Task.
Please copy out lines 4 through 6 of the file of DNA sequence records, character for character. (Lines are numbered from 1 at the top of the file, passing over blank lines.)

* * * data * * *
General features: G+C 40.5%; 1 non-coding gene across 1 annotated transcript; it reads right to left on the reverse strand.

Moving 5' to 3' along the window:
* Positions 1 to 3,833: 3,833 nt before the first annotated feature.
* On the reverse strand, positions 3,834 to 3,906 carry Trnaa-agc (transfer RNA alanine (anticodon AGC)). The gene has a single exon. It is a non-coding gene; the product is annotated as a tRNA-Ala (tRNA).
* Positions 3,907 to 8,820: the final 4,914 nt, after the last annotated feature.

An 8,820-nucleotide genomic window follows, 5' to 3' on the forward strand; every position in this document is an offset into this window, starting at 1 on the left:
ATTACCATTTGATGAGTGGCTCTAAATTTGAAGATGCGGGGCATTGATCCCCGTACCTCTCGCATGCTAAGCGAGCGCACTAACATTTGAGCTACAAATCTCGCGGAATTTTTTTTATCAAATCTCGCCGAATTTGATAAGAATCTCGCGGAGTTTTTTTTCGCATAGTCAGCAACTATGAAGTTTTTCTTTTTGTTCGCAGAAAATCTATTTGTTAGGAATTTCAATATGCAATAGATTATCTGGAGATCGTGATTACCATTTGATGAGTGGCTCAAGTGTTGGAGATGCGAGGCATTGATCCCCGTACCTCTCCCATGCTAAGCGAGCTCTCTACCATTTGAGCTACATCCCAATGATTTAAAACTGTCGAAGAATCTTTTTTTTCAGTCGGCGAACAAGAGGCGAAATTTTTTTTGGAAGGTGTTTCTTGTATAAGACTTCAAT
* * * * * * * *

* On the reverse strand, positions 3,834 to 3,906 carry Trnaa-agc (transfer RNA alanine (anticodon AGC)). The gene has a single exon. It is a non-coding gene; the product is annotated as a tRNA-Ala (tRNA).
* Positions 3,907 to 8,820: the final 4,914 nt, after the last annotated feature.

An 8,820-nucleotide genomic window follows, 5' to 3' on the forward strand; every position in this document is an offset into this window, starting at 1 on the left: